Bob Palmer, vice president of IT at Lenox Collections, a division of Lenox Inc., set out with a team of developers to revamp LenoxCollections.com. Key drivers for the change were the need to reduce the number of clicks in the checkout process, more closely align the site with its other sales channels (namely its catalogs), provide consumers with more information about their purchases and update the site design.
Palmer says he didn't hit any technical snags with the project because he was confident that his own developers could build the new Web site. While he says he looked at bigger-budget Web portal software from Redwood City, Calif.-based BroadVision Inc. and IBM's WebSphere line, he chose instead to let his team use San Francisco-based Macromedia Inc.'s over-the-counter ColdFusion Web development tools.
"If you have experienced, talented Web developers, and we have, then it's not that difficult to do," Palmer says. "You have to ask yourself, 'Do I want to bring in an army of consultants at (US)$150 or $200 an hour when the organization has very talented Web developers who understand our business and cost less?' "The project budget was set for $105,000, with almost half of that figure slated for design. The design phase began last March and was completed in mid-May. The development phase took less than three months.
Once the job was finished, Palmer's team took that experience and applied it to other Lenox Web sites. He says that about 70 percent of the code used on LenoxCollections.com was reusable, allowing his team to put up a site for U.K.-based retailer Brooks & Bentley in less than three months. Palmer says his development team can now quickly implement new features when customers request them. "Now that we've got the basics right, additional features aren't difficult to add," he says.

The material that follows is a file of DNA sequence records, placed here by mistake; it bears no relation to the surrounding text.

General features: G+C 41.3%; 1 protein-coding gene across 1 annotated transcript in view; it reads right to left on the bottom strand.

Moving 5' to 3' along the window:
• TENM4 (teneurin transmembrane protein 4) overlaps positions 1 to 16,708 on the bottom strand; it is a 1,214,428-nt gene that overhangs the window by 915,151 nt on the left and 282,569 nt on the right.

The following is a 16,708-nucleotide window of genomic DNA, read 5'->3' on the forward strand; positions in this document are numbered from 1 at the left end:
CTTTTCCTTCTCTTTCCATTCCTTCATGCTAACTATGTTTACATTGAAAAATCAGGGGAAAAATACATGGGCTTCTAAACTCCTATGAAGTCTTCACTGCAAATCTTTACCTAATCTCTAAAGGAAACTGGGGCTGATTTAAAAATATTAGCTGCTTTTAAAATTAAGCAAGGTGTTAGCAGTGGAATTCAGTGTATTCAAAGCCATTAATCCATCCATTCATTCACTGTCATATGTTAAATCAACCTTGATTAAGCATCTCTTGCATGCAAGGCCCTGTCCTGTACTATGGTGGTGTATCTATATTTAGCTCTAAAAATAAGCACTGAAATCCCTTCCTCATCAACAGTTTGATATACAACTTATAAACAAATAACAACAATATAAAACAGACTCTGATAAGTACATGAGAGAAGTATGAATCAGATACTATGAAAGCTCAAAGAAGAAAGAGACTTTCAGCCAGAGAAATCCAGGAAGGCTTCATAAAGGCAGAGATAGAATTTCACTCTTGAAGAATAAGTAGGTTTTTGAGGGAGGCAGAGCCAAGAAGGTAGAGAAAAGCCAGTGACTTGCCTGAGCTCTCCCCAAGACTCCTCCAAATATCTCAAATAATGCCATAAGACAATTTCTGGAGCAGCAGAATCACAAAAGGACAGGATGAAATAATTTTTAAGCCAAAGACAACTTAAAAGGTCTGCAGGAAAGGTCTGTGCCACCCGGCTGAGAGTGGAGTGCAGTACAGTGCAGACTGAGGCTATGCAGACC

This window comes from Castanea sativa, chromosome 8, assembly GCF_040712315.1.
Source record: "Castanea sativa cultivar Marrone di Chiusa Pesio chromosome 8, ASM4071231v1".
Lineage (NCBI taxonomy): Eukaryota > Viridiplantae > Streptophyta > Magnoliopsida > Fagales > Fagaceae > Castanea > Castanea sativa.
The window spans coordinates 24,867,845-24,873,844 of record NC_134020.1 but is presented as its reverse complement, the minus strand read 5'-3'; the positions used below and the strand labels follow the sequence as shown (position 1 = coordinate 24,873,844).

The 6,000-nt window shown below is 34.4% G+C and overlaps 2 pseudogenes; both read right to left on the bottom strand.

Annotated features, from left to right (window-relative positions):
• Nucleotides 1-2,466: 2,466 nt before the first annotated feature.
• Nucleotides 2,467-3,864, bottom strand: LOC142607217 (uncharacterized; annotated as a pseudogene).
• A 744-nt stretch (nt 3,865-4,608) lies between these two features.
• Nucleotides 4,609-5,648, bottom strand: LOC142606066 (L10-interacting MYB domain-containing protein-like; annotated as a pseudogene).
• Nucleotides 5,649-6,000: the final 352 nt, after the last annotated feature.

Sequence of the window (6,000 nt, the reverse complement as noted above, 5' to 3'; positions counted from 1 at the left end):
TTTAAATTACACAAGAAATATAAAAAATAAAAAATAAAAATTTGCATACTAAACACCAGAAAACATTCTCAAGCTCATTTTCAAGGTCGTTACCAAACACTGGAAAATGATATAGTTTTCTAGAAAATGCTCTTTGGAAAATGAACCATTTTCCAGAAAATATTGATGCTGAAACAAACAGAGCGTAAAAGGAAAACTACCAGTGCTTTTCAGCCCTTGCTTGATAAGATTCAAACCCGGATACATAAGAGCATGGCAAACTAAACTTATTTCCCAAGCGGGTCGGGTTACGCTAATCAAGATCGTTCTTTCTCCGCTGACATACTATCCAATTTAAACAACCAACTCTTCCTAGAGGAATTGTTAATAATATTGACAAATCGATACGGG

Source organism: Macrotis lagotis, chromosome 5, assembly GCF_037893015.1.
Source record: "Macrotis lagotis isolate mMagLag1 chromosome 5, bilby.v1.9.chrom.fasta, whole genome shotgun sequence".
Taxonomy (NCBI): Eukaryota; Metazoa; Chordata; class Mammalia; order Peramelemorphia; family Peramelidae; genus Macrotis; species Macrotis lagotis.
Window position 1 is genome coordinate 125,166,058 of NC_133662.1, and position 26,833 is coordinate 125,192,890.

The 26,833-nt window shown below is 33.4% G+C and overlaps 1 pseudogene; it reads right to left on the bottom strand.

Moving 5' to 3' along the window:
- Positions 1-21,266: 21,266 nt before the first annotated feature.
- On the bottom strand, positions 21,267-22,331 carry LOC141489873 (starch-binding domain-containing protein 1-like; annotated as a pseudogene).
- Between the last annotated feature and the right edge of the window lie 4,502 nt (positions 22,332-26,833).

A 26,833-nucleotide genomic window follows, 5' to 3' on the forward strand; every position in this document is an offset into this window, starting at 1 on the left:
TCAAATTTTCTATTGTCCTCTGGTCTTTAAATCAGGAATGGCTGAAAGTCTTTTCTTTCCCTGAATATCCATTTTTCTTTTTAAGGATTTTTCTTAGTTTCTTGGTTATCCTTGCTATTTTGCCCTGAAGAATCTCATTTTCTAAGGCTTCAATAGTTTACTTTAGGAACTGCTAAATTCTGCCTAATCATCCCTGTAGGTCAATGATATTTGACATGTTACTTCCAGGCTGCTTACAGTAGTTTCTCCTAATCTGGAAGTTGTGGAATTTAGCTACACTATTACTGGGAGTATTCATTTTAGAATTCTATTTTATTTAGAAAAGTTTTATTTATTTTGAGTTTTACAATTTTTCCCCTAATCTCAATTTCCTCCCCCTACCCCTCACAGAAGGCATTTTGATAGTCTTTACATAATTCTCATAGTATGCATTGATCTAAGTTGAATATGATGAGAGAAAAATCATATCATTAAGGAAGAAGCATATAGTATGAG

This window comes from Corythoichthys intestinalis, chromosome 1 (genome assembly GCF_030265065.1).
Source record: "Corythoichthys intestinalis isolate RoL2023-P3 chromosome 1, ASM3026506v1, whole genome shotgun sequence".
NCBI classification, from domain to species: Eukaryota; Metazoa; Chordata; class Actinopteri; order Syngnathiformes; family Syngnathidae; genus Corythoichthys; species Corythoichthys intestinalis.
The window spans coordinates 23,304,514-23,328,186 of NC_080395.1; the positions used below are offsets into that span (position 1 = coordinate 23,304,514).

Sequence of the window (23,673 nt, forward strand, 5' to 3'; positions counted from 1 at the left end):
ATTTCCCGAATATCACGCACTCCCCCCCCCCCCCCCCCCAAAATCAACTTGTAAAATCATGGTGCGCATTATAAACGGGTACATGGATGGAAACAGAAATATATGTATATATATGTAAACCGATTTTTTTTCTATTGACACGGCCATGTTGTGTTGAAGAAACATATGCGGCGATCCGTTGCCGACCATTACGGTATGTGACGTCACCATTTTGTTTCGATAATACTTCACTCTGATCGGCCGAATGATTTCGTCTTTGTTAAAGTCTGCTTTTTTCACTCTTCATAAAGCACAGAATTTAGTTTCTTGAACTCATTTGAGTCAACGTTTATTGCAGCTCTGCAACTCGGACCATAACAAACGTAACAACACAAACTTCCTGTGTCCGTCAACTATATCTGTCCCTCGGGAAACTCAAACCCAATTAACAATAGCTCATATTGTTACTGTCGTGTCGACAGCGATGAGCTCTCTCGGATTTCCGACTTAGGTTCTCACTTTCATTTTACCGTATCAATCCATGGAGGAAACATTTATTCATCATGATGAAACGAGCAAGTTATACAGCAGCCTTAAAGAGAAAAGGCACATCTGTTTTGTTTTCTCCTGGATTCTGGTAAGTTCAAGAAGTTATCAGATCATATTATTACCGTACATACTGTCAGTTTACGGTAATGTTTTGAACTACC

As for return on investment, Palmer says the work has already paid for itself. LenoxCollections.com saw a 115 percent sales increase in the fourth quarter of 2001, compared with the same period in 2000. Much of that was driven by a boosted browser-to-buyer conversion rate, up from 4.5 percent to more than 8 percent. And since the site's launch, Lenox has continued to add features, such as order status updates.
"The ROI comes when people use the site more and you complete more sales," Palmer says. "Sometimes you have to be practical and realize you get an ROI by delivering things your customers want."
Palmer says he learned that Internet projects expose a lot more than just catalog offerings.
"Where you're taking phone orders, there's always been a veil a human being between a company's back-end systems and the customer," which has hidden a lot of system deficiencies, he says. "The Web opens up your business processes to the general public, and if those processes and systems aren't consumer-focused and clear, the deficiencies will be exposed to the world."
Palmer says Lenox also had to re-establish who needed to be in the loop when decisions were being made. Lenox needed to better address communication and project goals when members left or joined the development team.
"People need to know not only what they're doing, but why they're doing it and how it fits in with what others are doing," Palmer says. "It's basic stuff, but that's what tripped us up."